Making Rings from Square Wire

There has recently been discussion on The Chainmaille Board concerning whether rings were made from round wire and then fully flattened, or simply made from square wire to begin with.

As an experiment, I decided to make some rings out of wire with a square cross section.  To do this, I took standard round low carbon steel 16GA (.0625") wire and flattened it with a hammer and anvil.  This is actually somewhat difficult to do.  The wire tends to twist as you work it, and it is easy to end up with polygonal cross-sectioned wire rather than square.  Also, the wire work hardens significantly from the processes of making it square.  The wire when I started was quite soft.  But after the squaring operation it was quite stiff and hard.

I succeeded in making square-sectioned wire over a fair portion of a segment of wire approximately 6" long.

The first step was to wind this square-sectioned wire around a mandrel.  I did this with a hand mandrel.  The wire did want to twist somewhat as I wound it onto the mandrel, but it was not incredibly difficult to keep straight except as I began to run out of wire.  I then used some small pliers to twist it back to the correct orientation.  You can see the wire wound onto the mandrel below:

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Wire wound onto mandrel.  Click to enlarge.

Next I cut the rings by making an incision down the side of the coil using end nippers.  You can see the resulting rings here:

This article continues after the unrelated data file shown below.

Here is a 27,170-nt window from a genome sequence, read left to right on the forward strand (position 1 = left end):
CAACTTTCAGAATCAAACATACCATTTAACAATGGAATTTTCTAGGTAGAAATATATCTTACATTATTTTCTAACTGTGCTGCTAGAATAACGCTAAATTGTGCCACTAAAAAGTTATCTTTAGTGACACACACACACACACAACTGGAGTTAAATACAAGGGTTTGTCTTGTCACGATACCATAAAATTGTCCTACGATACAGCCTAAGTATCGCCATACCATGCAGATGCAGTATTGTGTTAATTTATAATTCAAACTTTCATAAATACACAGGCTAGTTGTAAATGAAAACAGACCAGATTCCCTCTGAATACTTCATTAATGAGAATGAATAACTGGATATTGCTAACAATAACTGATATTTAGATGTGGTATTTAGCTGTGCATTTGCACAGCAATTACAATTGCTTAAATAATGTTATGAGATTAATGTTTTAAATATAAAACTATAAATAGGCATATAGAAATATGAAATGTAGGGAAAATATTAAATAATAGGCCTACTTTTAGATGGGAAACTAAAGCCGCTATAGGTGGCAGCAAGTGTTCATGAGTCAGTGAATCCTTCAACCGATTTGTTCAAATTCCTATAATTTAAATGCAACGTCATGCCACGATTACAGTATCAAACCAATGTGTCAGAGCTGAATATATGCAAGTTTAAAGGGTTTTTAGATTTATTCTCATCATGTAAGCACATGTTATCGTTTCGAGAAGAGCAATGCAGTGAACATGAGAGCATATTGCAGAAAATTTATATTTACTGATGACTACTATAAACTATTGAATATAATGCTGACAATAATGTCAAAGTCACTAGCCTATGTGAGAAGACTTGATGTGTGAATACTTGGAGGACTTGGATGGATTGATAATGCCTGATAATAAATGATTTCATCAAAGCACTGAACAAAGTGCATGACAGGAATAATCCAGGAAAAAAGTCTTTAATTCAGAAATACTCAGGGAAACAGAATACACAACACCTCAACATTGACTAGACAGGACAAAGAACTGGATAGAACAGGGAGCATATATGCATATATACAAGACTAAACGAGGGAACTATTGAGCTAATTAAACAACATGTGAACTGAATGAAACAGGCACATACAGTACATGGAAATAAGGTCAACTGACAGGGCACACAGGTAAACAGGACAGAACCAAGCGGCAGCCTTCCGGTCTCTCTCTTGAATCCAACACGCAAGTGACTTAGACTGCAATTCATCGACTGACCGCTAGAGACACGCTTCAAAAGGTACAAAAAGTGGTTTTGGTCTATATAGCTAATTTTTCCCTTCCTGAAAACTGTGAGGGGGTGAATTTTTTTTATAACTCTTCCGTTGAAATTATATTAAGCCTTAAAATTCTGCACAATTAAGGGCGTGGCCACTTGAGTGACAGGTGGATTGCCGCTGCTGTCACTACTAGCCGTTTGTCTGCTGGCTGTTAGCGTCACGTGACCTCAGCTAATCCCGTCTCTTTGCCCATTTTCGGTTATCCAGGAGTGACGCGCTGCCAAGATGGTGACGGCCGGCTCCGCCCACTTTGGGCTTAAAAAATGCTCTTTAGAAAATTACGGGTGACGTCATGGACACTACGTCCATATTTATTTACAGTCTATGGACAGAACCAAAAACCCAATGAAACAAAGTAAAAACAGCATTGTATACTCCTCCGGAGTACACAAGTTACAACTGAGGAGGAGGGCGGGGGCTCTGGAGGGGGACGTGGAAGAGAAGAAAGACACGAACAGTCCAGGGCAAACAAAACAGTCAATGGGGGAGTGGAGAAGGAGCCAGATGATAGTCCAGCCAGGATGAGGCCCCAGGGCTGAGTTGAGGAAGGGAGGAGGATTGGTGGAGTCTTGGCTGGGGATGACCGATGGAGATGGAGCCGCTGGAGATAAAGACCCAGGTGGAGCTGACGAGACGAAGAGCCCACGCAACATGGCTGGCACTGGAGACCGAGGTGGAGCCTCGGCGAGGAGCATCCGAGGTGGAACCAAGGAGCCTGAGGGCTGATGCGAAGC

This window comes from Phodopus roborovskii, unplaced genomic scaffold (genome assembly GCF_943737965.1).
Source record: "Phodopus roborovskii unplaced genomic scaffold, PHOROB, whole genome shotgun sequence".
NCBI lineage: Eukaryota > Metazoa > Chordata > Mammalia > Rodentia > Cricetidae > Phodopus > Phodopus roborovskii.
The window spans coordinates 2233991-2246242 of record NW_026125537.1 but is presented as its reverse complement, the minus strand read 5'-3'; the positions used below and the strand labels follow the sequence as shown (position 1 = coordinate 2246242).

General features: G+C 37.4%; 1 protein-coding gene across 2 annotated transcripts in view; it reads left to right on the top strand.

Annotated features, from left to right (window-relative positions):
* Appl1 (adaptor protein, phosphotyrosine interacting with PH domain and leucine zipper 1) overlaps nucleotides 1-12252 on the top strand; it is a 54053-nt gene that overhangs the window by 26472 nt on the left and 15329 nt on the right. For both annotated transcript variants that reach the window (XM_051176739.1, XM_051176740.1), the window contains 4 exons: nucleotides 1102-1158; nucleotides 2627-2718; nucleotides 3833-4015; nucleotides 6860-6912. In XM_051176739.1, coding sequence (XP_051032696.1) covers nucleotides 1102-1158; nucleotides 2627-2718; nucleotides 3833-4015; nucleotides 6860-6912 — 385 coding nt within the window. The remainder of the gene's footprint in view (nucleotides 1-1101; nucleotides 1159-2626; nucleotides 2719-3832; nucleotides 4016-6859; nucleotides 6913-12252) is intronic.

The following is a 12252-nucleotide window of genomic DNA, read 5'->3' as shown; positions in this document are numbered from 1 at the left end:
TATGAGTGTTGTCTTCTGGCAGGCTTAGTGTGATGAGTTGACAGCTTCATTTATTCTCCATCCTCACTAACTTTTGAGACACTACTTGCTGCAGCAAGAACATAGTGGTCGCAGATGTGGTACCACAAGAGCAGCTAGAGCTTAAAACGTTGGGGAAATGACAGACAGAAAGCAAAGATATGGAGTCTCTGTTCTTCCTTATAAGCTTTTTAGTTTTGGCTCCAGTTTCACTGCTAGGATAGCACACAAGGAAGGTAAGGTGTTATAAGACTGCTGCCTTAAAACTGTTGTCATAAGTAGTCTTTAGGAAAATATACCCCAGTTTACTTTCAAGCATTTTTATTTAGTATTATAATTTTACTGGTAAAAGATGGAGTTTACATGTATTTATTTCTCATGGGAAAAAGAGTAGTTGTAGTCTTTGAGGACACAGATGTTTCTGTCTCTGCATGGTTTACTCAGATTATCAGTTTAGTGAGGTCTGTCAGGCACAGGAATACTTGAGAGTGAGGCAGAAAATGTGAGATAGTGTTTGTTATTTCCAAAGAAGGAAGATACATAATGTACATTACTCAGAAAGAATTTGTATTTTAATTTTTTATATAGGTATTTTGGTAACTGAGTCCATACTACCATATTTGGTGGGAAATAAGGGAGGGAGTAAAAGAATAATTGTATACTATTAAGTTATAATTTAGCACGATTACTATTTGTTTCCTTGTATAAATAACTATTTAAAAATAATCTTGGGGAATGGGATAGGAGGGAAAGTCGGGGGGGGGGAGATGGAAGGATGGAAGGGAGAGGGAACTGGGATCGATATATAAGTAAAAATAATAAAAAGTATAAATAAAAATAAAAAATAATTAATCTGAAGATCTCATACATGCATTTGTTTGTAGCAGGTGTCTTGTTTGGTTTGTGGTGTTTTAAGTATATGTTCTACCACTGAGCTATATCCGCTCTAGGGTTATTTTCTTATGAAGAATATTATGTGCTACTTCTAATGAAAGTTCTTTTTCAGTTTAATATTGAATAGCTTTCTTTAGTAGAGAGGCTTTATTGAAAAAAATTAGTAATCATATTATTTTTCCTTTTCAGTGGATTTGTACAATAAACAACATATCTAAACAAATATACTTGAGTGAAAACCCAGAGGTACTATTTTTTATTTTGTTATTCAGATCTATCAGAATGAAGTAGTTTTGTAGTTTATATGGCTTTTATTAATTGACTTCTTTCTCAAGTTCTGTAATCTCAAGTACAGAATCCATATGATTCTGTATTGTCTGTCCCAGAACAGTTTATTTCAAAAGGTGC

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Rings cut from the coil.  Click to enlarge.

I then normalized the rings with a torch to make them easier to flatten and punch.  I tried 3 different ways of flattening the rings.  The first method I tried was simply to use a hammer.  I admit, I am somewhat out of practice of flattening rings "freehand" with a hammer and anvil.  In any case, the ring ends jumped off off one another on this ring.  The second attempt I used a flattening tool as seen below:

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Ring being flattened using flattening too.  Click to enlarge.

This flattening tool is designed to only flatten the ring overlap region - a suggestion that had been floated on the Chainmaille Board in that it was though that perhaps the rings were woven into the maille and then the ends were flattened and punched.  I had no luck flattening only the ends with this tool - the ends of 2 rings skipped off of one another.

Next I tried the tool I usually use for flattening rings.  I actually succeeded with this tool in flattening a ring.  Below you can see the results of my flattening attempts:

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Flattening results.  Click to enlarge.

Finally, I punched and riveted the ring, which you can see below.  You can also see that this ring does not have a completely square section - this ring got made of some of the wire with a polygonal section.  Because of this, it may not be an accurate test of making maille from square wire.  In fact, this whole test was somewhat rapidly thrown together, and these few attempts do not show much, but I thought I would share the results with you.

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